The existence of several unpatched vulnerabilities impacting Exim mail transfer agent (MTA) installations was disclosed last week, more than one year after they were initially reported to developers.
Trend Micro’s Zero Day Initiative (ZDI) learned about six Exim vulnerabilities last year and reported the findings to the MTA software’s developers in June 2022. However, Exim developers have only now started working on patches, with accusations being made by both sides.
Exim, a piece of software used to receive and relay emails, is present on hundreds of thousands of servers. Vulnerabilities affecting the software can be highly valuable to threat actors, which have been known to exploit Exim flaws in their attacks.
ZDI last week released six individual advisories describing the flaws, reported to the company by an anonymous researcher. The most serious of them, rated ‘critical’ and tracked as CVE-2023-42115, can be exploited by a remote, unauthenticated attacker to execute arbitrary code.
Three other flaws, classified as ‘high severity’ and tracked as CVE-2023-42116, CVE-2023-42117 and CVE-2023-42118, can also be exploited for remote code execution without authentication.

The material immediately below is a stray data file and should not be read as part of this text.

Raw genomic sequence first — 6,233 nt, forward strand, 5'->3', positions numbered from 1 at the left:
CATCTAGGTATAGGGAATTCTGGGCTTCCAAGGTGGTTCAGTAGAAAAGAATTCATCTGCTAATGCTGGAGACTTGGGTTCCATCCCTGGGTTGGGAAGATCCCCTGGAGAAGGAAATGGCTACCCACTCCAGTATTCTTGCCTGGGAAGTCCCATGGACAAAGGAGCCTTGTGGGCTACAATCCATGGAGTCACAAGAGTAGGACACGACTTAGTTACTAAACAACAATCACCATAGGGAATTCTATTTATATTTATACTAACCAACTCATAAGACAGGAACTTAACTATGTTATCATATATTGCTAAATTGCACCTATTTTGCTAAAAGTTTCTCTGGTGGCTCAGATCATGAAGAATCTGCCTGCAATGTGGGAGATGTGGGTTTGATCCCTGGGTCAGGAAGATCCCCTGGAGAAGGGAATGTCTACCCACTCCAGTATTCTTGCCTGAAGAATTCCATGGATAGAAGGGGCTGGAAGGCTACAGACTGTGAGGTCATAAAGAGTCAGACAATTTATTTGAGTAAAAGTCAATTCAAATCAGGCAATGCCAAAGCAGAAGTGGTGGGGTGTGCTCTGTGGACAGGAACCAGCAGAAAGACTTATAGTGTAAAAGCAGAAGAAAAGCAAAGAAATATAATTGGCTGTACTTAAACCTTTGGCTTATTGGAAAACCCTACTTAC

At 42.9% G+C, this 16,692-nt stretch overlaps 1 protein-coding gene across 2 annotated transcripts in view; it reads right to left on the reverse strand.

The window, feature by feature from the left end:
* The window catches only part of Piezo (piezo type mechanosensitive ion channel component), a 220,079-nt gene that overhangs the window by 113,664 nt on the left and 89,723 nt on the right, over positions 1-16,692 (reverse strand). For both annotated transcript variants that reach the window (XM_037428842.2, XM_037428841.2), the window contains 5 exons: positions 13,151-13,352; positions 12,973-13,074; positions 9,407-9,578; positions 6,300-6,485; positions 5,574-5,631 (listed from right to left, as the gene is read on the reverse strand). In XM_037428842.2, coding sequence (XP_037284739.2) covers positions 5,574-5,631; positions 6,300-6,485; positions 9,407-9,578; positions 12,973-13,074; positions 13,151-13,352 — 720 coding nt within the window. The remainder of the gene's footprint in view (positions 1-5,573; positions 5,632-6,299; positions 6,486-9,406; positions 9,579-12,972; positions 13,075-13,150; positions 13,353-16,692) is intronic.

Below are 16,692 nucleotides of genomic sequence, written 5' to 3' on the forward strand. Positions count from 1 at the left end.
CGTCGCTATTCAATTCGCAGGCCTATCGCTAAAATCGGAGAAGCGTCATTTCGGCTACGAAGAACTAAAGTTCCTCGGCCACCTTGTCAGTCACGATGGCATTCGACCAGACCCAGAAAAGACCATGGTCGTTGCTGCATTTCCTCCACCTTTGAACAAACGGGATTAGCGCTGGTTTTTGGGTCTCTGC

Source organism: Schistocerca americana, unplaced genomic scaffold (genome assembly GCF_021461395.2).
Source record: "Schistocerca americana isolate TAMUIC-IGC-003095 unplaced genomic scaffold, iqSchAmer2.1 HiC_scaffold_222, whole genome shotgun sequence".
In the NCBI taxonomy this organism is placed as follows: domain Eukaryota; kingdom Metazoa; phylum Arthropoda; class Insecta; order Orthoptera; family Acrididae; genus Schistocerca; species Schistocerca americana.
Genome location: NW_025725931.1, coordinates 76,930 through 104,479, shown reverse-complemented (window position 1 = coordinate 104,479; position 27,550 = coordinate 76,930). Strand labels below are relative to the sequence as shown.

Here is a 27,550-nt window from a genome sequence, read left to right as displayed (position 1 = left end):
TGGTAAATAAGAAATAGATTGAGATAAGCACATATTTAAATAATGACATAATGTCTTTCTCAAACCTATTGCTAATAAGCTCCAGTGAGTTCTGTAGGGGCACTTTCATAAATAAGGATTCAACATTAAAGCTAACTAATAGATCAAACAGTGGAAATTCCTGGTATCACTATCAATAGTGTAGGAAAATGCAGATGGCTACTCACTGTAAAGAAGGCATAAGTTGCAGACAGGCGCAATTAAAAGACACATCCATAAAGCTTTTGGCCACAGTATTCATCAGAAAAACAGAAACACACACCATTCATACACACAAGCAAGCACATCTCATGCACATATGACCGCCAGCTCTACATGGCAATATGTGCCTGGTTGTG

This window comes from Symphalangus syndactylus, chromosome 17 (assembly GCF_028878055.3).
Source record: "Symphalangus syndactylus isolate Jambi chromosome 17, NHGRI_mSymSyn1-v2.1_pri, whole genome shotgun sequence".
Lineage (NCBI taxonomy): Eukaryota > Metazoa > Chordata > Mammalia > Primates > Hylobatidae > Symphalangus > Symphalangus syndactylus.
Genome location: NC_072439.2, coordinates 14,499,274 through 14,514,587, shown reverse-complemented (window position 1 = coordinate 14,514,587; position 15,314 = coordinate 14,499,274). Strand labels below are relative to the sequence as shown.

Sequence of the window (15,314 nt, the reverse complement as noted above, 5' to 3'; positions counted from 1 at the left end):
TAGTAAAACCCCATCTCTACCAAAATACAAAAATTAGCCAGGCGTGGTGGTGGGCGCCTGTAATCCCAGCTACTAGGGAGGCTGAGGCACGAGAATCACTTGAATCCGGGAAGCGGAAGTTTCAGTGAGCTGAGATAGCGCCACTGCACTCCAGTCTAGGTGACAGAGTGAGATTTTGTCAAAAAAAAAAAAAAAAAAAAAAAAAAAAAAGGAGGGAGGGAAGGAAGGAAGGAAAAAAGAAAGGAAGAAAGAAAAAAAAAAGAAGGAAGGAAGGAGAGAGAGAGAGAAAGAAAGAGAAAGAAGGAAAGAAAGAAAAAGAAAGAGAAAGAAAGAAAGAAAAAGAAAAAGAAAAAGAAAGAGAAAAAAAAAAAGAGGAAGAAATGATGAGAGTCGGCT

The remaining two issues have a lower severity rating and their exploitation can lead to information disclosure.
According to ZDI’s timeline, the vulnerabilities were reported to Exim developers in June 2022 and ZDI reached out for an update in late April 2023, with the bug reports being resent to Exim in May.
ZDI made its advisories public on September 27 and a public discussion regarding the flaws was initiated late last week on the Openwall mailing list.
Exim is working on patches and says they should become available shortly, though there still seems to be some confusion within Exim on what exactly has been reported via ZDI. Developers claim the vulnerabilities can only be exploited if certain features are used.
Exim developers have complained that ZDI failed to provide needed clarifications between its initial report in June 2022 and May 2023.
Some have argued that it has still taken Exim developers a long time to start addressing the flaws, even if it only learned about them in May.
In response to the Exim team’s complaints, ZDI said, “The ZDI reached out multiple times to the developers regarding multiple bug reports with little progress to show for it. After our disclosure timeline was exceeded by many months, we notified the maintainer of our intent to publicly disclose these bugs, at which time we were told, ‘you do what you do’.”